TXU (TXU) rallied Monday as the company found a quick fix for its problems in Europe.
Shares in the big utility company jumped 17% on news that TXU was dealing its British operations to Germany's E.On for $2.13 billion in cash, plus $375 million in debt assumption. The sale comes as TXU investors endure a stormy October featuring cuts in the company's debt ratings and dividend payout and the reversal of a years-old European expansion plan.
The rally pushed TXU shares up $1.74 to $13.12. Still, the last month's events have hit shareholders hard: TXU stock brought more than $40 only a month ago.
October hasn't been kind to utility investors in general, but TXU holders have been particularly hard hit. Just a week ago the stock plunged 40% as the company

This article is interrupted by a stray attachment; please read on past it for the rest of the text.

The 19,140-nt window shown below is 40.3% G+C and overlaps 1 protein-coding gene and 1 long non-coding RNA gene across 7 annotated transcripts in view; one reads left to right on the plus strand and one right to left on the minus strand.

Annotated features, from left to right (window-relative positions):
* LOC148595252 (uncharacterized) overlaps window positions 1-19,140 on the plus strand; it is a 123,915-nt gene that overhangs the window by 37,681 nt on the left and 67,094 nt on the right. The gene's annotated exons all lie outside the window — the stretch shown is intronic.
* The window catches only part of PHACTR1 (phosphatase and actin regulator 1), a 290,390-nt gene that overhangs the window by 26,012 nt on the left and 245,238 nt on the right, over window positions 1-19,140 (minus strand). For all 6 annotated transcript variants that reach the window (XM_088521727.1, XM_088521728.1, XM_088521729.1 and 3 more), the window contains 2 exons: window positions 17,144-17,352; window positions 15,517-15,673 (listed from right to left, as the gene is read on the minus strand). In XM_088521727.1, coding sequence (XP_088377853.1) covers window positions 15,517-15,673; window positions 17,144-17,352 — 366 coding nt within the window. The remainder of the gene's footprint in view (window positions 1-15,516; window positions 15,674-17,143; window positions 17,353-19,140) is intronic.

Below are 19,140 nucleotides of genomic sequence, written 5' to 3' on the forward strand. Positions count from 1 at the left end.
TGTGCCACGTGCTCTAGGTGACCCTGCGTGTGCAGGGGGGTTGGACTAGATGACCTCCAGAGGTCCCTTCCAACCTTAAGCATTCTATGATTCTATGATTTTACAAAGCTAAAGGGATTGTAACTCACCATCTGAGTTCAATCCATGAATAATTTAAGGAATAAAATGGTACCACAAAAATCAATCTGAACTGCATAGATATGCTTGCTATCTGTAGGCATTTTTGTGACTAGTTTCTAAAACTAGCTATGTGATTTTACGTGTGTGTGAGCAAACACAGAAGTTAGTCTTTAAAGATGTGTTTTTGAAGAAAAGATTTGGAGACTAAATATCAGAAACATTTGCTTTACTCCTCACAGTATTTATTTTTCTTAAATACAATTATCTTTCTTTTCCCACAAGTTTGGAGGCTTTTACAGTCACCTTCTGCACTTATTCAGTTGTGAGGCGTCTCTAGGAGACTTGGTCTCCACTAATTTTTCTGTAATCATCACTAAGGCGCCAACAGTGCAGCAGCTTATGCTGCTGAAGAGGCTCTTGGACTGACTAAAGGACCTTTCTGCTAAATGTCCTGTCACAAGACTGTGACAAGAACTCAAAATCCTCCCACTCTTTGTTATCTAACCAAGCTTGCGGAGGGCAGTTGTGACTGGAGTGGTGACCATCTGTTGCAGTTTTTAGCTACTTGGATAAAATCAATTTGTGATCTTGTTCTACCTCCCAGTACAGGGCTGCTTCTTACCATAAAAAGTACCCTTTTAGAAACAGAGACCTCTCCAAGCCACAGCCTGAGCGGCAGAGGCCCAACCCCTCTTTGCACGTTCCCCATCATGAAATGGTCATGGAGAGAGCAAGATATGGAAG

conceded that its European venture was a failure that was sapping the company's eroding financial strength. Earlier, ratings agencies cut TXU's debt ratings, forcing the company to slash its dividend just a week after reassuring investors that the payout was safe.
With the sale, E.On's Powergen unit gains 5.3 million U.K. power and gas customers and 2.9 gigawatts of power generation. The deal will help raise some much-needed cash at TXU, but it will come at the expense of the company's balance sheet: TXU said Monday it would take a $3 billion to $4.5 billion writeoff for the sale of the businesses.
Dallas-based TXU expanded into Europe in the 1990s, but the foray turned sour when U.K. wholesale electricity prices fell and remained depressed. TXU last Monday abandoned a plan to spend $700 million propping up its European subsidiary and instead put it up for sale at auction. The British unit attracted four bidders.